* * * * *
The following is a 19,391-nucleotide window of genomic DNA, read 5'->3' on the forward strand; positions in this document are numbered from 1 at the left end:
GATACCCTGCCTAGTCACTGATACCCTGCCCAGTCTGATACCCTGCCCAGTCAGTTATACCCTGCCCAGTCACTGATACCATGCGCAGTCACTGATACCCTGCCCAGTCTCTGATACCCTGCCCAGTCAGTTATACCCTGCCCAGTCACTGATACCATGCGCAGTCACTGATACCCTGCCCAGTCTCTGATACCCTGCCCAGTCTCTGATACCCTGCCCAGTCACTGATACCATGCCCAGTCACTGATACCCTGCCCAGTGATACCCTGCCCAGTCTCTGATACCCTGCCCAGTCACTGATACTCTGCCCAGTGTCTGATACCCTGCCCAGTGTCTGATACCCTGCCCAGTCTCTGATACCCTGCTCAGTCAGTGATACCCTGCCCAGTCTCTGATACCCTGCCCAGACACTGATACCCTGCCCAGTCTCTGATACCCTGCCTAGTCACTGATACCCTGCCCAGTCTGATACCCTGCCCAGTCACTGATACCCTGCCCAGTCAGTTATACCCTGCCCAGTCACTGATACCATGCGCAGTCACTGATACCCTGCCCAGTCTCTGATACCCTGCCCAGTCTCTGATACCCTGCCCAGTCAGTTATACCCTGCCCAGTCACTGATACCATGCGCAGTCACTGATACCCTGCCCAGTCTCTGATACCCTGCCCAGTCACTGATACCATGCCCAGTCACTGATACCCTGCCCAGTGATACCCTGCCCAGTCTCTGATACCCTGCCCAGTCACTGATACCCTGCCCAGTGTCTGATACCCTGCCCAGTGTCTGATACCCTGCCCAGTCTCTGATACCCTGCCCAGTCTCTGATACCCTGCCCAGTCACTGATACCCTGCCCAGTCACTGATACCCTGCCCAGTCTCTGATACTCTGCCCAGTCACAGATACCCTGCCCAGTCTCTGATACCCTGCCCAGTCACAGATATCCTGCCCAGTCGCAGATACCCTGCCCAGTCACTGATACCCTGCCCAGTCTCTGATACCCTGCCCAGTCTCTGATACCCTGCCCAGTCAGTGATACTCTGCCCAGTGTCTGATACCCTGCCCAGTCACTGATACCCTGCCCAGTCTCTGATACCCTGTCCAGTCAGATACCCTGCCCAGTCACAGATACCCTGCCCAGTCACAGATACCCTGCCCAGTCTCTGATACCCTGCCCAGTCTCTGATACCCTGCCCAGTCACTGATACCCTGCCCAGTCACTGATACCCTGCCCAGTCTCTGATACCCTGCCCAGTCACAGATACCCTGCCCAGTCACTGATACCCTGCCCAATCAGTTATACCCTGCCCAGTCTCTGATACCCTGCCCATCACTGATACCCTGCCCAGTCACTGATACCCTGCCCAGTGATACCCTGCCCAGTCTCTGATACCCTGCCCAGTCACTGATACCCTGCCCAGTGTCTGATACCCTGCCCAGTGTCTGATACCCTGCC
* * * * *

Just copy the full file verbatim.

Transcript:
The following is a 19,391-nucleotide window of genomic DNA, read 5'->3' on the forward strand; positions in this document are numbered from 1 at the left end:
GATACCCTGCCTAGTCACTGATACCCTGCCCAGTCTGATACCCTGCCCAGTCAGTTATACCCTGCCCAGTCACTGATACCATGCGCAGTCACTGATACCCTGCCCAGTCTCTGATACCCTGCCCAGTCAGTTATACCCTGCCCAGTCACTGATACCATGCGCAGTCACTGATACCCTGCCCAGTCTCTGATACCCTGCCCAGTCTCTGATACCCTGCCCAGTCACTGATACCATGCCCAGTCACTGATACCCTGCCCAGTGATACCCTGCCCAGTCTCTGATACCCTGCCCAGTCACTGATACTCTGCCCAGTGTCTGATACCCTGCCCAGTGTCTGATACCCTGCCCAGTCTCTGATACCCTGCTCAGTCAGTGATACCCTGCCCAGTCTCTGATACCCTGCCCAGACACTGATACCCTGCCCAGTCTCTGATACCCTGCCTAGTCACTGATACCCTGCCCAGTCTGATACCCTGCCCAGTCACTGATACCCTGCCCAGTCAGTTATACCCTGCCCAGTCACTGATACCATGCGCAGTCACTGATACCCTGCCCAGTCTCTGATACCCTGCCCAGTCTCTGATACCCTGCCCAGTCAGTTATACCCTGCCCAGTCACTGATACCATGCGCAGTCACTGATACCCTGCCCAGTCTCTGATACCCTGCCCAGTCACTGATACCATGCCCAGTCACTGATACCCTGCCCAGTGATACCCTGCCCAGTCTCTGATACCCTGCCCAGTCACTGATACCCTGCCCAGTGTCTGATACCCTGCCCAGTGTCTGATACCCTGCCCAGTCTCTGATACCCTGCCCAGTCTCTGATACCCTGCCCAGTCACTGATACCCTGCCCAGTCACTGATACCCTGCCCAGTCTCTGATACTCTGCCCAGTCACAGATACCCTGCCCAGTCTCTGATACCCTGCCCAGTCACAGATATCCTGCCCAGTCGCAGATACCCTGCCCAGTCACTGATACCCTGCCCAGTCTCTGATACCCTGCCCAGTCTCTGATACCCTGCCCAGTCAGTGATACTCTGCCCAGTGTCTGATACCCTGCCCAGTCACTGATACCCTGCCCAGTCTCTGATACCCTGTCCAGTCAGATACCCTGCCCAGTCACAGATACCCTGCCCAGTCACAGATACCCTGCCCAGTCTCTGATACCCTGCCCAGTCTCTGATACCCTGCCCAGTCACTGATACCCTGCCCAGTCACTGATACCCTGCCCAGTCTCTGATACCCTGCCCAGTCACAGATACCCTGCCCAGTCACTGATACCCTGCCCAATCAGTTATACCCTGCCCAGTCTCTGATACCCTGCCCATCACTGATACCCTGCCCAGTCACTGATACCCTGCCCAGTGATACCCTGCCCAGTCTCTGATACCCTGCCCAGTCACTGATACCCTGCCCAGTGTCTGATACCCTGCCCAGTGTCTGATACCCTGCC